The latest year’s available data show a continuation of the general trend for decreases in air pollutant emissions from transport: all transport-derived pollutants decreased between 2011 and 2012 (by 6 % in the case of NO x , 7 % for SO x , and by 6 % and 7 % in the case of PM 10 and PM 2.5 , respectively). The latest data show that non-exhaust emissions are 46 % of the exhaust emissions of primary PM 10 in 2012, and 31 % of the exhaust emissions of primary PM 2.5 .
Aviation is the only subsector where emissions have increased in the last year available, by 7 % for NH 3 and by 9 % for SO x emissions. Aviation and shipping are the two sectors where increases in activity since 1990 have offset reductions elsewhere, in particular for SO x but also for NO x and PM. Road transport and aviation have also increased NH 3 emissions significantly over the last two decades, but while road transport has recently reduced its emissions, aviation has not yet been able to do so.
In general terms, the transport sector achieved important reductions in the period 1990 through 2012: reductions in CO and non-methane volatile organic compounds (NMVOCs) (both 81 %), but also in NO x (33 %), SO x (26 %) and particulates (by 23 % in the case of PM 2.5 and by 18 % for PM 10 ).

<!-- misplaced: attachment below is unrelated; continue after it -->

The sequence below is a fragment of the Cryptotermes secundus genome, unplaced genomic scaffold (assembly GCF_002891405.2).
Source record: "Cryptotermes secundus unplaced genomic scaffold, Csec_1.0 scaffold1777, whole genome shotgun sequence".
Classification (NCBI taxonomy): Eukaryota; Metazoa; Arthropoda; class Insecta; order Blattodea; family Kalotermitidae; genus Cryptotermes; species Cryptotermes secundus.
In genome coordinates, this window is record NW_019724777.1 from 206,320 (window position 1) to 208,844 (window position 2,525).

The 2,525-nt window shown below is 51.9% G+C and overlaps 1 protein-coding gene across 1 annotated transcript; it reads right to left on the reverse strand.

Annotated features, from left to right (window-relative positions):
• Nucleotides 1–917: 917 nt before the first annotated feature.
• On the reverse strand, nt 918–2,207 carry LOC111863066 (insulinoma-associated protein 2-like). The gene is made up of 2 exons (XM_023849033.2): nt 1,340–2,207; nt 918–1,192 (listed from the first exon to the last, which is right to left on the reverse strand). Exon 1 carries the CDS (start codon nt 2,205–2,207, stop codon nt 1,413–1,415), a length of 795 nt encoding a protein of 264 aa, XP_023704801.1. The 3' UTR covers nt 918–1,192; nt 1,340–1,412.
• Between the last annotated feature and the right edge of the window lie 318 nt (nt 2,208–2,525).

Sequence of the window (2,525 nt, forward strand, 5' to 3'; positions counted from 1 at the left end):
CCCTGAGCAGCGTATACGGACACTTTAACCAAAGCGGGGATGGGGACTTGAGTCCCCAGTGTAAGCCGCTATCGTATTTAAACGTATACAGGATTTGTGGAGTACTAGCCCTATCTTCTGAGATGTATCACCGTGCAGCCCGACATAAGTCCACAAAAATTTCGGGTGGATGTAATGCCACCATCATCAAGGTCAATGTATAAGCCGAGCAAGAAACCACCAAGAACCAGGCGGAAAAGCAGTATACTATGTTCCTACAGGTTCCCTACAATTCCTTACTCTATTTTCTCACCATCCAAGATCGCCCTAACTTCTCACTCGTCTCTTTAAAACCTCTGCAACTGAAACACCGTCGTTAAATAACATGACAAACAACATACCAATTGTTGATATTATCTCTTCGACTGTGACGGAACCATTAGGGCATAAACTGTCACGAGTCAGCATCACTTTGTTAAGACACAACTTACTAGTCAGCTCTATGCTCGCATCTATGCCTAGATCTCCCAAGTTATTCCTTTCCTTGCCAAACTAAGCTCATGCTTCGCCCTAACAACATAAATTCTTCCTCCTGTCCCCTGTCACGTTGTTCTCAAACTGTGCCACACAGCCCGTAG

Ozone is both an important air pollutant and a GHG. Excessive exposure to ground-level ozone is estimated to cause about 20000 premature deaths per year in Europe.
Attribution of observed ozone exceedances, or changes therein, to individual causes, such as climate change, is difficult.
Future climate change is expected to increase ozone concentrations but this effect will most likely be outweighed by reduction in ozone levels due to expected future emission reductions.
The data analysed from selected stations in major urban agglomerations indicate that during the period 1999-2008 mean values of NO 2 concentrations at road traffic stations remain relatively stable (trend is smaller than the statistical uncertainty on estimate). An increase is observed after 2003 in the maximum observed concentrations and although a slight reduction is observed in 2007, a further increase is noted in 2008. The background concentrations remain relatively stable throughout the period 1999-2008. For PM10, a slight increase was observed in 2003 in the maximum background concentrations, but these have followed a downward trend since. The trend in the maximum PM10 concentration at traffic stations varies during the period 2002-2008, with a downward trend observed between 2002-2004, an increase in 2006 and a downward trend thereafter. Throughout the period 2002-2007 mean traffic and mean background concentrations remain relatively stable, with a slight downward trend observed in recent years.
For references, please go to www.eea.europa.eu/soer or scan the QR code.
This briefing is part of the EEA's report The European Environment - State and Outlook 2015. The EEA is an official agency of the EU, tasked with providing information on Europe’s environment.
PDF generated on 28 Nov 2015, 08:19 AM